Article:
Comment: Re:"But Rust isn't competing with XYZ!" (Score 1) 166

by Grishnakh (#49623291) Attached to: Is It Worth Learning a Little-Known Programming Language?

When pretty much every other language out there, including C and C++, can do string handling better than Rust can, the problem isn't with the fact that competition is happening. The problem is solely that Rust's string handling is total shit.

You're kidding, right? I've never used Rust, so I can't testify to its string handling, but I'm very familiar with C and C++ and using strings in both, and they both completely suck. C is absolutely horrible, and C++ is terrible too if you use the standard library. You only get good string-handling in C++ by switching to a library like Qt.

As for what it's competing against, that's just ridiculous. No language is competing against every language out there; every language has its strengths and weaknesses. C is really good at low-level programming that's one step above assembly, but it sucks at a lot of things (including string handling). Perl is excellent at string parsing, but sucks at performance and readability. R is really good at math, but completely unusable for writing an OS. I'm sure Rust fits in there too somehow. The point is, you can't just compare Rust, or any language, against any other arbitrary language and then bash it because it fails. Is C unusable because it sucks at text parsing? If text parsing is what you need, then yes, but if you're writing an OS kernel, then no.

Comment: Re:Just Like the "Liberal Media" (Score 1) 321

As much as I appreciate and generally agree with your point, I'd remind you of something Bjorn Lomborg - no stranger to controversy - pointed out: if you want to talk about a disease, you talk to a doctor, no question. If you want to talk about climate, you talk to a climatologist, again, no question.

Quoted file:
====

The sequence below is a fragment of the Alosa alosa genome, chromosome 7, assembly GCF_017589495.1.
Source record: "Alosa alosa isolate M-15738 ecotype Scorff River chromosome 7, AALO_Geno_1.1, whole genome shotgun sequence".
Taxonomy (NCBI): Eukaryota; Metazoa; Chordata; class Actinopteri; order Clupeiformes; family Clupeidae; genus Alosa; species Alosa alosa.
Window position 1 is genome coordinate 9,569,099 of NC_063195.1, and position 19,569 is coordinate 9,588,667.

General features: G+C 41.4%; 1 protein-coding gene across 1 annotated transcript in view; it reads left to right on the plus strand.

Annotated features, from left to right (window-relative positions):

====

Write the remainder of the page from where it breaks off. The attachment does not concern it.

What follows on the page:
But if you're making a value judgement - deciding which of those things is more important, or which you need to spend limited dollars fixing - NEITHER the doctor nor the climatologist is appropriate. That is rightly the realm of politics, insofar as politicians are the avenue by which the public's will is exercised.

Comment: Re:Scientifically driven politics (Score 1) 321

Supernova observations can't be reproduced.

Nor can a particular rat be brought back to life to have an experiment reproduced on the same animal. But whatever conclusions you make from observing one supernova (or rat), better be supported by observing another.

Did you really something so obvious spelled-out for you, Mr. Scientist?

Comment: Re:The thankless job of solving nonexisting proble (Score 1) 321

You care more about form than function.

If you had content, you would've had no problem shaping it into the requested form.

But, instead, so many posts — some of them outright whining — instead of simply offering the list requested... I think, I understand, why you are still sore with some of thems teachers of yours...

Comment: Re:All aboard the FAIL train (Score 1) 525

by Shakrai (#49622777) Attached to: Former HP CEO Carly Fiorina Announces Bid For White House